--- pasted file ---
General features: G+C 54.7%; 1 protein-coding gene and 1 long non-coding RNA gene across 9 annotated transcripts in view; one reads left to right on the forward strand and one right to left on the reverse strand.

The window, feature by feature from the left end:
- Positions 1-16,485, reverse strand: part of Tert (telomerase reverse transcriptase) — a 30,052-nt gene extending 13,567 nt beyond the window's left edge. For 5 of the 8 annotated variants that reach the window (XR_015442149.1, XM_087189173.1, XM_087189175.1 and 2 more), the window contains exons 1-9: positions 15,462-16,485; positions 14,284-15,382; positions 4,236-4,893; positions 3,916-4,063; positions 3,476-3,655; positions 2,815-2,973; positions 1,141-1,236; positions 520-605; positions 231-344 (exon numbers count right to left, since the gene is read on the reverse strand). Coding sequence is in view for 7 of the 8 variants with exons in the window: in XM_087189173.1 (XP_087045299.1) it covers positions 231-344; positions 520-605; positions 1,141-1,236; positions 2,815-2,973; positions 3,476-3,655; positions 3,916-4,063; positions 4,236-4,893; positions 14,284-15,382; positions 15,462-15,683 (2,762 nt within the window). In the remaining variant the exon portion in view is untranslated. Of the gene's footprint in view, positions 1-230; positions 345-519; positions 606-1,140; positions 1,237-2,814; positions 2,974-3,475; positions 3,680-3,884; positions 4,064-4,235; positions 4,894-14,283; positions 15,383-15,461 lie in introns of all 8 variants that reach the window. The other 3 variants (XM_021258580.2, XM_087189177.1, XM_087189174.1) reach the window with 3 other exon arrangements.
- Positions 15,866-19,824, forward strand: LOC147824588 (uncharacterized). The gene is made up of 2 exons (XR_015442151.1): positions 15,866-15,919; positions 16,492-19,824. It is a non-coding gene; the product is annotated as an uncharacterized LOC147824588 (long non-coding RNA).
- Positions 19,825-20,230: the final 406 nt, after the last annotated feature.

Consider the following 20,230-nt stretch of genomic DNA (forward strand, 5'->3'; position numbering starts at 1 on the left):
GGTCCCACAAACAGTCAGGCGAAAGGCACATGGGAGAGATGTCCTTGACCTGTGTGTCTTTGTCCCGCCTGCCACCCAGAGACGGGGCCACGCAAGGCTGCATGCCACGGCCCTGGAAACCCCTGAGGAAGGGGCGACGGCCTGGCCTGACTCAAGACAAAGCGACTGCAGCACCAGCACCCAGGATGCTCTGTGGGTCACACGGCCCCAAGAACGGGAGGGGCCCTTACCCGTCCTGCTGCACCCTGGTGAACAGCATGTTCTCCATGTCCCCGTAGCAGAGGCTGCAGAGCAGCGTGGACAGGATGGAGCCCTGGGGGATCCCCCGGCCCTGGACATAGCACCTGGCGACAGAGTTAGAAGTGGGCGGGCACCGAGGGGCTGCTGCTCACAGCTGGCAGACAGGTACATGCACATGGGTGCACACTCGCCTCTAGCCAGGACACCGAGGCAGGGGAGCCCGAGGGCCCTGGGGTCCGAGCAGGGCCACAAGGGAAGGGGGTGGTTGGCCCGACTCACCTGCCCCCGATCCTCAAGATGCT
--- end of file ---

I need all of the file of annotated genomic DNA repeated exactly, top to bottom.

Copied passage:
General features: G+C 54.7%; 1 protein-coding gene and 1 long non-coding RNA gene across 9 annotated transcripts in view; one reads left to right on the forward strand and one right to left on the reverse strand.

The window, feature by feature from the left end:
- Positions 1-16,485, reverse strand: part of Tert (telomerase reverse transcriptase) — a 30,052-nt gene extending 13,567 nt beyond the window's left edge. For 5 of the 8 annotated variants that reach the window (XR_015442149.1, XM_087189173.1, XM_087189175.1 and 2 more), the window contains exons 1-9: positions 15,462-16,485; positions 14,284-15,382; positions 4,236-4,893; positions 3,916-4,063; positions 3,476-3,655; positions 2,815-2,973; positions 1,141-1,236; positions 520-605; positions 231-344 (exon numbers count right to left, since the gene is read on the reverse strand). Coding sequence is in view for 7 of the 8 variants with exons in the window: in XM_087189173.1 (XP_087045299.1) it covers positions 231-344; positions 520-605; positions 1,141-1,236; positions 2,815-2,973; positions 3,476-3,655; positions 3,916-4,063; positions 4,236-4,893; positions 14,284-15,382; positions 15,462-15,683 (2,762 nt within the window). In the remaining variant the exon portion in view is untranslated. Of the gene's footprint in view, positions 1-230; positions 345-519; positions 606-1,140; positions 1,237-2,814; positions 2,974-3,475; positions 3,680-3,884; positions 4,064-4,235; positions 4,894-14,283; positions 15,383-15,461 lie in introns of all 8 variants that reach the window. The other 3 variants (XM_021258580.2, XM_087189177.1, XM_087189174.1) reach the window with 3 other exon arrangements.
- Positions 15,866-19,824, forward strand: LOC147824588 (uncharacterized). The gene is made up of 2 exons (XR_015442151.1): positions 15,866-15,919; positions 16,492-19,824. It is a non-coding gene; the product is annotated as an uncharacterized LOC147824588 (long non-coding RNA).
- Positions 19,825-20,230: the final 406 nt, after the last annotated feature.

Consider the following 20,230-nt stretch of genomic DNA (forward strand, 5'->3'; position numbering starts at 1 on the left):
GGTCCCACAAACAGTCAGGCGAAAGGCACATGGGAGAGATGTCCTTGACCTGTGTGTCTTTGTCCCGCCTGCCACCCAGAGACGGGGCCACGCAAGGCTGCATGCCACGGCCCTGGAAACCCCTGAGGAAGGGGCGACGGCCTGGCCTGACTCAAGACAAAGCGACTGCAGCACCAGCACCCAGGATGCTCTGTGGGTCACACGGCCCCAAGAACGGGAGGGGCCCTTACCCGTCCTGCTGCACCCTGGTGAACAGCATGTTCTCCATGTCCCCGTAGCAGAGGCTGCAGAGCAGCGTGGACAGGATGGAGCCCTGGGGGATCCCCCGGCCCTGGACATAGCACCTGGCGACAGAGTTAGAAGTGGGCGGGCACCGAGGGGCTGCTGCTCACAGCTGGCAGACAGGTACATGCACATGGGTGCACACTCGCCTCTAGCCAGGACACCGAGGCAGGGGAGCCCGAGGGCCCTGGGGTCCGAGCAGGGCCACAAGGGAAGGGGGTGGTTGGCCCGACTCACCTGCCCCCGATCCTCAAGATGCT